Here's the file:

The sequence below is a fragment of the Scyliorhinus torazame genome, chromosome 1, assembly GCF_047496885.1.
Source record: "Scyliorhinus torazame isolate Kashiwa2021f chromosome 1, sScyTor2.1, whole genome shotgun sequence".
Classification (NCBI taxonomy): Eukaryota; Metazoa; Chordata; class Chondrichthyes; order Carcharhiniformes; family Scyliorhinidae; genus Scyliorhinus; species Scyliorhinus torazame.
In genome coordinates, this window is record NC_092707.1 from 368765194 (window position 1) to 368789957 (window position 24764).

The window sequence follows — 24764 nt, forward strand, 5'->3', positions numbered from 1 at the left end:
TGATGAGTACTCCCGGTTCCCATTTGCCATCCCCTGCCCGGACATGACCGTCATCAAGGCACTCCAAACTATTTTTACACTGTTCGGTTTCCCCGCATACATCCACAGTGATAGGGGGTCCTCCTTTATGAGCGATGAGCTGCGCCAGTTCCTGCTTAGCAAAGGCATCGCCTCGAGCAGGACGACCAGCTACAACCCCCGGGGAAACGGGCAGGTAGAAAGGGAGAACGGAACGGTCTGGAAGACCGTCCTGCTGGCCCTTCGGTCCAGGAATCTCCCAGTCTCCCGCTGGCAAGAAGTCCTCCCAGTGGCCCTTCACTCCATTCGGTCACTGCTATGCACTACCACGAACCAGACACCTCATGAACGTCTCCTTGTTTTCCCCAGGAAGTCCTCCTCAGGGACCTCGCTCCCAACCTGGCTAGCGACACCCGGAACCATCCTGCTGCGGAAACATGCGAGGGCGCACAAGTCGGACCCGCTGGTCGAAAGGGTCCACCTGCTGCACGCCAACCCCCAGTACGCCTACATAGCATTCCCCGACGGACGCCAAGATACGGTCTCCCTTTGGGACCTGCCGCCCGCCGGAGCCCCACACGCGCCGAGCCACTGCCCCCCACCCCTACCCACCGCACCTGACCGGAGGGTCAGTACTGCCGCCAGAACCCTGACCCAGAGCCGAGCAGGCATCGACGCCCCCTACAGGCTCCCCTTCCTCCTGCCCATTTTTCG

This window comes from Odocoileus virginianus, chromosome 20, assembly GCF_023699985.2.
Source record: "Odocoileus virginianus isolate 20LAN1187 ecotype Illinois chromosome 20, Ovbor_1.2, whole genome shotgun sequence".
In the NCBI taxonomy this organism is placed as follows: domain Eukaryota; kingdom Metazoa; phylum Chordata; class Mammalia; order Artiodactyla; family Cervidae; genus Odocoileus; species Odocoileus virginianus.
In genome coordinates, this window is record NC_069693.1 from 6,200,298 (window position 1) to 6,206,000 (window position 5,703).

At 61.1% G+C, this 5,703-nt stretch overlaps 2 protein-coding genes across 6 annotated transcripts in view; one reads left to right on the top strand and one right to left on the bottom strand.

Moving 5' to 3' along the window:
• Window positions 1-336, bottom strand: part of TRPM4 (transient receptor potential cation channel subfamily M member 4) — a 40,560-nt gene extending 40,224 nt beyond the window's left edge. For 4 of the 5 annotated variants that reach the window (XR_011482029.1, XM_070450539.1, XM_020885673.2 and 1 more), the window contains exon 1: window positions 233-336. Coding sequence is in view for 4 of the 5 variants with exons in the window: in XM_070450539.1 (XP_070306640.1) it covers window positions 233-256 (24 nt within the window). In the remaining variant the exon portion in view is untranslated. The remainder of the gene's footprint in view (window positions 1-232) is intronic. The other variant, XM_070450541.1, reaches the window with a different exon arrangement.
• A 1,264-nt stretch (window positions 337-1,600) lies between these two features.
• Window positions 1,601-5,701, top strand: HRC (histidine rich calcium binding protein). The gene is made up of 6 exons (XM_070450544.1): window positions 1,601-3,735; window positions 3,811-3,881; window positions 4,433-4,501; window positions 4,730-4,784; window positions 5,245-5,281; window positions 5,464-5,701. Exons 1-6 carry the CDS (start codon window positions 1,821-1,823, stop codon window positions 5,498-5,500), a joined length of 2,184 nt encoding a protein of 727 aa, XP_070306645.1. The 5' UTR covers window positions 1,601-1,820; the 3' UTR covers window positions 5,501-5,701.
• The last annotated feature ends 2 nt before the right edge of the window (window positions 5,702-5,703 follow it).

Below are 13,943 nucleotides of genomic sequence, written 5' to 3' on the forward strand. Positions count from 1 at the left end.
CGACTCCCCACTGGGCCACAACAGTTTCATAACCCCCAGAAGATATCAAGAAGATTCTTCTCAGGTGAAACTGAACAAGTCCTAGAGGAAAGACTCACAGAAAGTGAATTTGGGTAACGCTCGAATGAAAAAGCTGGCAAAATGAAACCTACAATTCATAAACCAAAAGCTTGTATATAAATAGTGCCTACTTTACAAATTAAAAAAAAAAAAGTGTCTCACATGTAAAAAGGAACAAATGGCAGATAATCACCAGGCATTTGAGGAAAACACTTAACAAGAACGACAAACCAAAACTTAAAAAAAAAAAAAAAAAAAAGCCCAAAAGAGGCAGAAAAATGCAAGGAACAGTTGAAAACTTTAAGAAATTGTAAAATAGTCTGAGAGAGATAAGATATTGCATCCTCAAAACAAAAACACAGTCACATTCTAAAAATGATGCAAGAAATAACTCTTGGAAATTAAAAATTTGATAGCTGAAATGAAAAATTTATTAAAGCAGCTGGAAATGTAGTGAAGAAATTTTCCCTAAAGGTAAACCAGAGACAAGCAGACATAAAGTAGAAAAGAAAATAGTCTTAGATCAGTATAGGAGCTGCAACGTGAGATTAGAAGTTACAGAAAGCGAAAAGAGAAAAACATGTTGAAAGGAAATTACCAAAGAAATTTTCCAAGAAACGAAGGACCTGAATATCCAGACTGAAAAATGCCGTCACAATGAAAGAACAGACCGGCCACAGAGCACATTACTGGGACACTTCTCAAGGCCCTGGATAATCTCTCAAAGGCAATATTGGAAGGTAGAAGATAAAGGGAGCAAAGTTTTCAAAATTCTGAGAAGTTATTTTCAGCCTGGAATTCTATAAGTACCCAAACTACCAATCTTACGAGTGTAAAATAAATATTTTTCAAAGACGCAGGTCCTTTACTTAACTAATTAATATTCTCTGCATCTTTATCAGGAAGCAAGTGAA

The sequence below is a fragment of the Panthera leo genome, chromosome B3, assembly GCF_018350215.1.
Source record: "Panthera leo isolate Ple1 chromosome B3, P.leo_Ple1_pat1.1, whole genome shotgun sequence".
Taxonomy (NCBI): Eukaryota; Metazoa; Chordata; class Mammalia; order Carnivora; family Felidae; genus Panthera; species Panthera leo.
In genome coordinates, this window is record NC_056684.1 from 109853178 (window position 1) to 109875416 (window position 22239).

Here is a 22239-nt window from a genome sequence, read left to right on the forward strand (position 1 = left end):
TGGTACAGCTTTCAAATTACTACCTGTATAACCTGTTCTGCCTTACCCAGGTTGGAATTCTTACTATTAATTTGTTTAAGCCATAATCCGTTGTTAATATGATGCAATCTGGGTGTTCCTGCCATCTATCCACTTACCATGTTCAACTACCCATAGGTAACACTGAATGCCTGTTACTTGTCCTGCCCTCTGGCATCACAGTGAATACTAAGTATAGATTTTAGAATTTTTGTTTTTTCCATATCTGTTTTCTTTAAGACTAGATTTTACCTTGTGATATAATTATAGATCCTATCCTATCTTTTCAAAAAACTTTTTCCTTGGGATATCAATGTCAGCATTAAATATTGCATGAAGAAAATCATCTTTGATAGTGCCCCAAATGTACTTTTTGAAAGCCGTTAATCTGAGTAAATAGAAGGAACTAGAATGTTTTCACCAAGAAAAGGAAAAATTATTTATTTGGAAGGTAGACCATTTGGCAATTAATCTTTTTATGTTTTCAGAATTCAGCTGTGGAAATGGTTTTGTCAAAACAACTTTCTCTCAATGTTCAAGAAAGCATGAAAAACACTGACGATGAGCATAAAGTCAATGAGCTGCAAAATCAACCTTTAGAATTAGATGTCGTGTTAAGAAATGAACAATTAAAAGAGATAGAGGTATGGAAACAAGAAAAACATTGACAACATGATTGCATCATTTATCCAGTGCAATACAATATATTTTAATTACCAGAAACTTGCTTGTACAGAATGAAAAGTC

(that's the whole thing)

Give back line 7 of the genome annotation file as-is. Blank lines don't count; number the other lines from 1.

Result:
This window comes from Odocoileus virginianus, chromosome 20, assembly GCF_023699985.2.